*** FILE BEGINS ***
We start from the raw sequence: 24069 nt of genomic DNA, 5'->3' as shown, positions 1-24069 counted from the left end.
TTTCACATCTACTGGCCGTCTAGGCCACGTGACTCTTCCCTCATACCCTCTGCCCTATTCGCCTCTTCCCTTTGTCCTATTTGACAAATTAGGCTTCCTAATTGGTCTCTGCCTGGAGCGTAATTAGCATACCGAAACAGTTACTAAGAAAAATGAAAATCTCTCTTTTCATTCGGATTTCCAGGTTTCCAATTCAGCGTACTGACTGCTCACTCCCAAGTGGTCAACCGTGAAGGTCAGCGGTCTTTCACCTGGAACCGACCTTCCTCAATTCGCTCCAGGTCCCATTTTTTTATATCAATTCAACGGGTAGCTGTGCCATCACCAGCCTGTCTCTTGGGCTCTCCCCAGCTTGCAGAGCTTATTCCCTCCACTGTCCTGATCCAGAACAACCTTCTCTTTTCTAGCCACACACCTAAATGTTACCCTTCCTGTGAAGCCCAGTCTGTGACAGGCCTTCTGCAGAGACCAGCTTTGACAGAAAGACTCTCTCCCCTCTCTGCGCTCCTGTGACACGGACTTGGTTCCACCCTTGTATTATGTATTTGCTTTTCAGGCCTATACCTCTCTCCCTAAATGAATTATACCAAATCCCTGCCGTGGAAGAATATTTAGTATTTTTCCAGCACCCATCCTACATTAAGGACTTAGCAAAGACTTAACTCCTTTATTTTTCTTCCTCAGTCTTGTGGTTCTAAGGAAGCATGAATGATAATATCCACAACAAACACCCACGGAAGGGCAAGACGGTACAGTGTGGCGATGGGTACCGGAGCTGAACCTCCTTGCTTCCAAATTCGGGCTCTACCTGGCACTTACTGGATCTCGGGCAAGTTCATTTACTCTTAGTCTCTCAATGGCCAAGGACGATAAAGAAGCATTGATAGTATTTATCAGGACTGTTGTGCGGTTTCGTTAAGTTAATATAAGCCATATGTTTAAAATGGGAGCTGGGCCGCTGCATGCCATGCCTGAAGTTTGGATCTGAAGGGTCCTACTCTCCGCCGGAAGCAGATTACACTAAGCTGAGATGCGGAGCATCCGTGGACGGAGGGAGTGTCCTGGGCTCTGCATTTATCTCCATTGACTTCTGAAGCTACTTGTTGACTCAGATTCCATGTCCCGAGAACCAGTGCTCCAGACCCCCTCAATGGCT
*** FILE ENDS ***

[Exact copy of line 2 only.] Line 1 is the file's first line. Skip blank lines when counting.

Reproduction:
TTTCACATCTACTGGCCGTCTAGGCCACGTGACTCTTCCCTCATACCCTCTGCCCTATTCGCCTCTTCCCTTTGTCCTATTTGACAAATTAGGCTTCCTAATTGGTCTCTGCCTGGAGCGTAATTAGCATACCGAAACAGTTACTAAGAAAAATGAAAATCTCTCTTTTCATTCGGATTTCCAGGTTTCCAATTCAGCGTACTGACTGCTCACTCCCAAGTGGTCAACCGTGAAGGTCAGCGGTCTTTCACCTGGAACCGACCTTCCTCAATTCGCTCCAGGTCCCATTTTTTTATATCAATTCAACGGGTAGCTGTGCCATCACCAGCCTGTCTCTTGGGCTCTCCCCAGCTTGCAGAGCTTATTCCCTCCACTGTCCTGATCCAGAACAACCTTCTCTTTTCTAGCCACACACCTAAATGTTACCCTTCCTGTGAAGCCCAGTCTGTGACAGGCCTTCTGCAGAGACCAGCTTTGACAGAAAGACTCTCTCCCCTCTCTGCGCTCCTGTGACACGGACTTGGTTCCACCCTTGTATTATGTATTTGCTTTTCAGGCCTATACCTCTCTCCCTAAATGAATTATACCAAATCCCTGCCGTGGAAGAATATTTAGTATTTTTCCAGCACCCATCCTACATTAAGGACTTAGCAAAGACTTAACTCCTTTATTTTTCTTCCTCAGTCTTGTGGTTCTAAGGAAGCATGAATGATAATATCCACAACAAACACCCACGGAAGGGCAAGACGGTACAGTGTGGCGATGGGTACCGGAGCTGAACCTCCTTGCTTCCAAATTCGGGCTCTACCTGGCACTTACTGGATCTCGGGCAAGTTCATTTACTCTTAGTCTCTCAATGGCCAAGGACGATAAAGAAGCATTGATAGTATTTATCAGGACTGTTGTGCGGTTTCGTTAAGTTAATATAAGCCATATGTTTAAAATGGGAGCTGGGCCGCTGCATGCCATGCCTGAAGTTTGGATCTGAAGGGTCCTACTCTCCGCCGGAAGCAGATTACACTAAGCTGAGATGCGGAGCATCCGTGGACGGAGGGAGTGTCCTGGGCTCTGCATTTATCTCCATTGACTTCTGAAGCTACTTGTTGACTCAGATTCCATGTCCCGAGAACCAGTGCTCCAGACCCCCTCAATGGCT